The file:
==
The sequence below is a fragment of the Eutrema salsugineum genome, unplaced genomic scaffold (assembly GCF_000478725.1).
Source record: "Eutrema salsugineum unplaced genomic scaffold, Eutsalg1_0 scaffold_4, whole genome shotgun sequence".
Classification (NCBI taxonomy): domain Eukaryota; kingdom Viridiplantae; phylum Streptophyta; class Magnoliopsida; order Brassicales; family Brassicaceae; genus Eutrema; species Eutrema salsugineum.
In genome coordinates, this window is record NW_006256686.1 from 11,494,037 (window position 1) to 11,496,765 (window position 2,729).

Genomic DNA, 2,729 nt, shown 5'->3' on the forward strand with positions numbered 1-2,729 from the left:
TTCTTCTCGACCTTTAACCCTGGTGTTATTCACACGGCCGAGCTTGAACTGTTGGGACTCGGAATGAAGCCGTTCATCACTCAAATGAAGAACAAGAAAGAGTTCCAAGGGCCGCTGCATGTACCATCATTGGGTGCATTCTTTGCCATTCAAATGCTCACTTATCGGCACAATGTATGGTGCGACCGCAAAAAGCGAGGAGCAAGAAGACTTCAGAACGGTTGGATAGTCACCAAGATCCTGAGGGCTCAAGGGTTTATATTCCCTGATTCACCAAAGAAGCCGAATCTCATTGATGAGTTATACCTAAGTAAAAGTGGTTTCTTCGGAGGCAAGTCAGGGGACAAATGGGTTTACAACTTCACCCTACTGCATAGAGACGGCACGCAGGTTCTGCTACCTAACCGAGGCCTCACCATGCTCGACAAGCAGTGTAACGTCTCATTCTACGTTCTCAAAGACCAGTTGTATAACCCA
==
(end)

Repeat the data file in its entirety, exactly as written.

The sequence below is a fragment of the Eutrema salsugineum genome, unplaced genomic scaffold (assembly GCF_000478725.1).
Source record: "Eutrema salsugineum unplaced genomic scaffold, Eutsalg1_0 scaffold_4, whole genome shotgun sequence".
Classification (NCBI taxonomy): domain Eukaryota; kingdom Viridiplantae; phylum Streptophyta; class Magnoliopsida; order Brassicales; family Brassicaceae; genus Eutrema; species Eutrema salsugineum.
In genome coordinates, this window is record NW_006256686.1 from 11,494,037 (window position 1) to 11,496,765 (window position 2,729).

Genomic DNA, 2,729 nt, shown 5'->3' on the forward strand with positions numbered 1-2,729 from the left:
TTCTTCTCGACCTTTAACCCTGGTGTTATTCACACGGCCGAGCTTGAACTGTTGGGACTCGGAATGAAGCCGTTCATCACTCAAATGAAGAACAAGAAAGAGTTCCAAGGGCCGCTGCATGTACCATCATTGGGTGCATTCTTTGCCATTCAAATGCTCACTTATCGGCACAATGTATGGTGCGACCGCAAAAAGCGAGGAGCAAGAAGACTTCAGAACGGTTGGATAGTCACCAAGATCCTGAGGGCTCAAGGGTTTATATTCCCTGATTCACCAAAGAAGCCGAATCTCATTGATGAGTTATACCTAAGTAAAAGTGGTTTCTTCGGAGGCAAGTCAGGGGACAAATGGGTTTACAACTTCACCCTACTGCATAGAGACGGCACGCAGGTTCTGCTACCTAACCGAGGCCTCACCATGCTCGACAAGCAGTGTAACGTCTCATTCTACGTTCTCAAAGACCAGTTGTATAACCCA